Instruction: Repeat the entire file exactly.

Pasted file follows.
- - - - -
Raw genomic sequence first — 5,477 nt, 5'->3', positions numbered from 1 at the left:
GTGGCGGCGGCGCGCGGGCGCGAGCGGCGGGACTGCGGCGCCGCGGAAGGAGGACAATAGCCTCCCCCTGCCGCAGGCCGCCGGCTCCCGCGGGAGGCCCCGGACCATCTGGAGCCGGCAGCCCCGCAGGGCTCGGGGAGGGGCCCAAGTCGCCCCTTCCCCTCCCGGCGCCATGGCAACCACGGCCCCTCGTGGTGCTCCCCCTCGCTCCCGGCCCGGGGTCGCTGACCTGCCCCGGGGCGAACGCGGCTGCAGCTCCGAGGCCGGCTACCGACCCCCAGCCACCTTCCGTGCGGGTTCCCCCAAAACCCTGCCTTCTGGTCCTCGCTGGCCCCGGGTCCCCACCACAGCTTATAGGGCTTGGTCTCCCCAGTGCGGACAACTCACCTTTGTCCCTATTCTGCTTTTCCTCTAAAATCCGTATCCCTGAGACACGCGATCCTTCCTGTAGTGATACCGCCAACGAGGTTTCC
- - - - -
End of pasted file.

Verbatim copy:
Raw genomic sequence first — 5,477 nt, 5'->3', positions numbered from 1 at the left:
GTGGCGGCGGCGCGCGGGCGCGAGCGGCGGGACTGCGGCGCCGCGGAAGGAGGACAATAGCCTCCCCCTGCCGCAGGCCGCCGGCTCCCGCGGGAGGCCCCGGACCATCTGGAGCCGGCAGCCCCGCAGGGCTCGGGGAGGGGCCCAAGTCGCCCCTTCCCCTCCCGGCGCCATGGCAACCACGGCCCCTCGTGGTGCTCCCCCTCGCTCCCGGCCCGGGGTCGCTGACCTGCCCCGGGGCGAACGCGGCTGCAGCTCCGAGGCCGGCTACCGACCCCCAGCCACCTTCCGTGCGGGTTCCCCCAAAACCCTGCCTTCTGGTCCTCGCTGGCCCCGGGTCCCCACCACAGCTTATAGGGCTTGGTCTCCCCAGTGCGGACAACTCACCTTTGTCCCTATTCTGCTTTTCCTCTAAAATCCGTATCCCTGAGACACGCGATCCTTCCTGTAGTGATACCGCCAACGAGGTTTCC